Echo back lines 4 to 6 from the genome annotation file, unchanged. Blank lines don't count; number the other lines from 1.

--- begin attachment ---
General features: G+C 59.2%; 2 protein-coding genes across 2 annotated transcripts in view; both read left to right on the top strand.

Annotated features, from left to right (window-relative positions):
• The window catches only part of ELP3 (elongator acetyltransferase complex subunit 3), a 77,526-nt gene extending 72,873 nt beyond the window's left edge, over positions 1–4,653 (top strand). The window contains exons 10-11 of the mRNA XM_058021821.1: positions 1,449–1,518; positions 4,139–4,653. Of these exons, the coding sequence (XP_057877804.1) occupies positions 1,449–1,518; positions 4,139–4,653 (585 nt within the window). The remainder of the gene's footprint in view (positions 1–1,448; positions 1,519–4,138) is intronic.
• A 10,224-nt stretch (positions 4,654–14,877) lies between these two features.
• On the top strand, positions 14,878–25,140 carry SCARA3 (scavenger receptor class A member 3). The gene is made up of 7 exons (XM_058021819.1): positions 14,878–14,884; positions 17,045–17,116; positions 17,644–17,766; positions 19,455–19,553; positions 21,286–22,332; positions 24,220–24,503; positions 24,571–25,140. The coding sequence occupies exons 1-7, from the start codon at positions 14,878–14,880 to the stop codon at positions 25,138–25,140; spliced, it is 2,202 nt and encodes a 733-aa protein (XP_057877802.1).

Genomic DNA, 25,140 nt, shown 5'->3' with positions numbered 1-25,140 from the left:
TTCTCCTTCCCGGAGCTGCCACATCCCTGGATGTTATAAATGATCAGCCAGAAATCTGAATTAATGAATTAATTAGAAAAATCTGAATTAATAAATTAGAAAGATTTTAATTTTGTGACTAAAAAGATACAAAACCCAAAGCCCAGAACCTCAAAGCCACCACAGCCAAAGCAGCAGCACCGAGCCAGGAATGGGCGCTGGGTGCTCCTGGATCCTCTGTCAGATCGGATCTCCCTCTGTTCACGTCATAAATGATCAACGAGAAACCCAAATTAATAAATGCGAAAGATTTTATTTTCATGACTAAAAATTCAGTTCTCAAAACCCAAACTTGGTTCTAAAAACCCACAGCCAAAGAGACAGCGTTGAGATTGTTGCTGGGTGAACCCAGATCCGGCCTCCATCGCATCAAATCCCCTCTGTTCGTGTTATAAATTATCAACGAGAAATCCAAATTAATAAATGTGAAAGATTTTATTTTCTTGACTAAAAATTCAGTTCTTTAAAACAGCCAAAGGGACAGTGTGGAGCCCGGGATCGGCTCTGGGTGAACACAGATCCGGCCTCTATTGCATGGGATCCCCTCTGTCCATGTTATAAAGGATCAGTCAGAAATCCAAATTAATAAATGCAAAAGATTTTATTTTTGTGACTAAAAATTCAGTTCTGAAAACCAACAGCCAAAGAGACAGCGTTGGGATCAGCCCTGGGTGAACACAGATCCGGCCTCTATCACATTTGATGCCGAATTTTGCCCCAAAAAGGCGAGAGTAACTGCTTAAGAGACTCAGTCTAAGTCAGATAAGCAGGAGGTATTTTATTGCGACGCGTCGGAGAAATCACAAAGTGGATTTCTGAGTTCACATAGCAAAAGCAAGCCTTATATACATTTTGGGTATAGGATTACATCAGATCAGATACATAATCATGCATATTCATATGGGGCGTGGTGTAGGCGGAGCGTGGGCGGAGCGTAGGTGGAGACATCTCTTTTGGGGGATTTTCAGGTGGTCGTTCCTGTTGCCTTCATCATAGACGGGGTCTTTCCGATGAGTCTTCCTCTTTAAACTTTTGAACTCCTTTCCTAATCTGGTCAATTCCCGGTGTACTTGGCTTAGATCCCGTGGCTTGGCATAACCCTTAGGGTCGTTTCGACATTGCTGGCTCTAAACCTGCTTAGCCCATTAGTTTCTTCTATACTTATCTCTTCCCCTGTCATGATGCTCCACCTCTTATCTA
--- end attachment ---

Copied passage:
• A 10,224-nt stretch (positions 4,654–14,877) lies between these two features.
• On the top strand, positions 14,878–25,140 carry SCARA3 (scavenger receptor class A member 3). The gene is made up of 7 exons (XM_058021819.1): positions 14,878–14,884; positions 17,045–17,116; positions 17,644–17,766; positions 19,455–19,553; positions 21,286–22,332; positions 24,220–24,503; positions 24,571–25,140. The coding sequence occupies exons 1-7, from the start codon at positions 14,878–14,880 to the stop codon at positions 25,138–25,140; spliced, it is 2,202 nt and encodes a 733-aa protein (XP_057877802.1).

Genomic DNA, 25,140 nt, shown 5'->3' with positions numbered 1-25,140 from the left: